Yesterday a business group hosted a luncheon where leaders of USD 259, the Wichita public school district, made short presentations and took questions from the audience. Overall, the event produced little in the way of new information for those who follow school district affairs even casually. Events like this, however, provide a useful measure of the attitudes of school district leaders.
Speaking first, Wichita School Board President Barb Fuller mentioned eleven years of “consecutive student achievement.” Since 2000, she said achievement has risen 20 percent in reading, and 25 percent in math.
In her overview, board member Lanora Nolan complained of a “budget decrease that puts us back five years in funding.” When questioned on this claim, Nolan said she didn’t have the figures in front of her. Board member Lynn Rogers jumped in and quoted the base state aid figures, insisting that these figures are lower now than in the past. He also said that some items are included in the budget in recent years that weren’t included in the past.
School spending supporters across Kansas focus on base state aid per pupil as though it was the only source of school funds. Currently base state aid per pupil (at least according to my reading of Hawver’s Capitol Flash) is $4,218. Yet, the Wichita school district receives funding that allows it to spend over $13,000 per pupil.
Followers of school finance in Kansas, of course, know that spending, no matter how measured, has been growing very rapidly in recent years, both in the Wichita school district, and in the state as a whole. See KNEA call for action overstates case, misleads Kansans for an illustration.
Follow-on questions elicited explanations by Rogers and others that illustrated the principle that USD 259 operates on: outsiders who question the school district never understand what’s really going on.
There is, it appears, a group of super-knowledgeable insiders who are the only people who truly understand Wichita and Kansas school finance and other matters of school district operation. Even the Wichita school district itself is sometimes short on this knowledge, as last year Linda Jones, the chief financial officer for USD 259, postponed a presentation on an issue that John Todd and I raised until she could “receive clarifications from the state.”
This, of course, works to the advantage of the Wichita school district. Citizens who attempt to get involved in any way except as unabashed supporters are quickly frustrated. The district’s attitudes towards citizens are illustrated in my posts Wichita public schools: Open records requests are a burden and In Wichita, Don’t Take Photographs of the School Administration Building!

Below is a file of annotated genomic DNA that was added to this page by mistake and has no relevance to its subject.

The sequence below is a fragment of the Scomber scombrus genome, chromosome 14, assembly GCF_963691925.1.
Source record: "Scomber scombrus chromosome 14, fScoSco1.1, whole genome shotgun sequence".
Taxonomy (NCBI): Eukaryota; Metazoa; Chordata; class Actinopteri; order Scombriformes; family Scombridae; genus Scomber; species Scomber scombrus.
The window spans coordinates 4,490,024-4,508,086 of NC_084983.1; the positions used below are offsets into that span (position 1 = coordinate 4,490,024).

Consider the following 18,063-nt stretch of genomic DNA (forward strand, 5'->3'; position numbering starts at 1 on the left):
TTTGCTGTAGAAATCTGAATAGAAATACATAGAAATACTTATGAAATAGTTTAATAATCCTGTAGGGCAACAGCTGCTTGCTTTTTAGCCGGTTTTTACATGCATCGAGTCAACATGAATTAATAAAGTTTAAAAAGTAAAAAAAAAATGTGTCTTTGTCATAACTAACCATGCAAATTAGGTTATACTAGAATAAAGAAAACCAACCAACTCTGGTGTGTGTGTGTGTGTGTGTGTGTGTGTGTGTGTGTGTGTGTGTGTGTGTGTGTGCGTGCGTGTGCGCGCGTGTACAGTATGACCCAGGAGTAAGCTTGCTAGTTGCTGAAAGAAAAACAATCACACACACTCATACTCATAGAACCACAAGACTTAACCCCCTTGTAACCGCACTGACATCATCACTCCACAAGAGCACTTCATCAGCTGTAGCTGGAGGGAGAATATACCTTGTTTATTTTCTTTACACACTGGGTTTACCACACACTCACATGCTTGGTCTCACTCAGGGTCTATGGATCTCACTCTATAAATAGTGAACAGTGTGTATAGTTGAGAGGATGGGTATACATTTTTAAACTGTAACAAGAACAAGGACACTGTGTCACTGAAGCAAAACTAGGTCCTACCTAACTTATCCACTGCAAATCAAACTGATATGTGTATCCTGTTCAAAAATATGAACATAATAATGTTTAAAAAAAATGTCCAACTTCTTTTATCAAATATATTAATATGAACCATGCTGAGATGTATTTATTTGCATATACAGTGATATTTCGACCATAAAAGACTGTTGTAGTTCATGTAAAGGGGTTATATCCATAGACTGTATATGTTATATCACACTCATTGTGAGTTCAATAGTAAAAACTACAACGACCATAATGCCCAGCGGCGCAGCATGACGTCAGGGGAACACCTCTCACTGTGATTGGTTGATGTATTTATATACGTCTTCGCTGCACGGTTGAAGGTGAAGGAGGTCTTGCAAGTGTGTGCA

One question from the audience reminded the board that a business group’s recent survey showed dissatisfaction with recent Wichita school graduates. This produced a flurry of excuses — and some reasons — from board member Connie Dietz and Superintendent John Allison. Excuses mentioned included language difficulties, poverty, homeless students, social issues such as hungry students, and problems with parents.
The superintendent went on to say that “everyone has a different definition of what’s twenty-first century skills.” He did say that we’re finally coming together on a definition of what skills are needed.
Regarding No Child Left Behind, Allison said that the program is based on an exam given on one day to all students, and much depends on that one exam. The Kansas state test may not measure the real-world abilities needed to apply the knowledge learned in class. He said we need to “reduce the one-shot type of assessment of where we are with our students and whether our schools are being successful.”
He made an appeal for more funding from the legislature, and several times mentioned that “we all have to work together” and that we must have a “joint effort.”
A question about the test scores reported by the Wichita school district as compared to scores reported by the federal National Assessment of Educational Progress elicited these remarks by board president Fuller: The NAEP tests only a sample of students, not all students. Kansas does very well on these tests compared to other states. Allison remarked that the two assessments — the Kansas state and federal tests — test different things. Kansas does not align their assessment to NAEP. Districts align their curriculum to the state exam. They’re two different exams, not necessarily testing the same things, he said.
This seems to be an admission of “teaching to the test,” which is a problem that almost everyone admits exists. For more information on this issue, see Are Kansas school test scores believable?
I didn’t get to ask a question, but I’ve posted them at Questions for Wichita school district.